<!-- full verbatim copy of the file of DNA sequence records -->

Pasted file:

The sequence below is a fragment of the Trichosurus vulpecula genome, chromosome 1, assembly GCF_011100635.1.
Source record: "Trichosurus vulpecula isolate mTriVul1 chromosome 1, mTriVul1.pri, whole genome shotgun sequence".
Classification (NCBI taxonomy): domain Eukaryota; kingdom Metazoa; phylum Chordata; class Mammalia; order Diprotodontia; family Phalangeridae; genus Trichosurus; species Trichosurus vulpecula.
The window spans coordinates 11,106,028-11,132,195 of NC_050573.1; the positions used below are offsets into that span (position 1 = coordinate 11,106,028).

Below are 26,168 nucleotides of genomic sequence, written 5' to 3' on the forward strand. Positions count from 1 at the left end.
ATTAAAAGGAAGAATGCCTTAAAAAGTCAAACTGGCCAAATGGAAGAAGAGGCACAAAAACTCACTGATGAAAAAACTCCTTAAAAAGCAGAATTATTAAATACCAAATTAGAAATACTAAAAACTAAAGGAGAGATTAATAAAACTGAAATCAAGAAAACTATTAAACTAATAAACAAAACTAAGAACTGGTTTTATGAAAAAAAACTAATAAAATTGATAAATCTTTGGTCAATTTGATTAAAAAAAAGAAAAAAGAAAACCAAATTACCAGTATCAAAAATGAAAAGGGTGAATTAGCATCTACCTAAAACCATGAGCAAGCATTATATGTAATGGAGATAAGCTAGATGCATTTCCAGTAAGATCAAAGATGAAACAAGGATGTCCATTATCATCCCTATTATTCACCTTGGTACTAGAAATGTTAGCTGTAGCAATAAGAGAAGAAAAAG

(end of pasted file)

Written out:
The sequence below is a fragment of the Trichosurus vulpecula genome, chromosome 1, assembly GCF_011100635.1.
Source record: "Trichosurus vulpecula isolate mTriVul1 chromosome 1, mTriVul1.pri, whole genome shotgun sequence".
Classification (NCBI taxonomy): domain Eukaryota; kingdom Metazoa; phylum Chordata; class Mammalia; order Diprotodontia; family Phalangeridae; genus Trichosurus; species Trichosurus vulpecula.
The window spans coordinates 11,106,028-11,132,195 of NC_050573.1; the positions used below are offsets into that span (position 1 = coordinate 11,106,028).

Below are 26,168 nucleotides of genomic sequence, written 5' to 3' on the forward strand. Positions count from 1 at the left end.
ATTAAAAGGAAGAATGCCTTAAAAAGTCAAACTGGCCAAATGGAAGAAGAGGCACAAAAACTCACTGATGAAAAAACTCCTTAAAAAGCAGAATTATTAAATACCAAATTAGAAATACTAAAAACTAAAGGAGAGATTAATAAAACTGAAATCAAGAAAACTATTAAACTAATAAACAAAACTAAGAACTGGTTTTATGAAAAAAAACTAATAAAATTGATAAATCTTTGGTCAATTTGATTAAAAAAAAGAAAAAAGAAAACCAAATTACCAGTATCAAAAATGAAAAGGGTGAATTAGCATCTACCTAAAACCATGAGCAAGCATTATATGTAATGGAGATAAGCTAGATGCATTTCCAGTAAGATCAAAGATGAAACAAGGATGTCCATTATCATCCCTATTATTCACCTTGGTACTAGAAATGTTAGCTGTAGCAATAAGAGAAGAAAAAG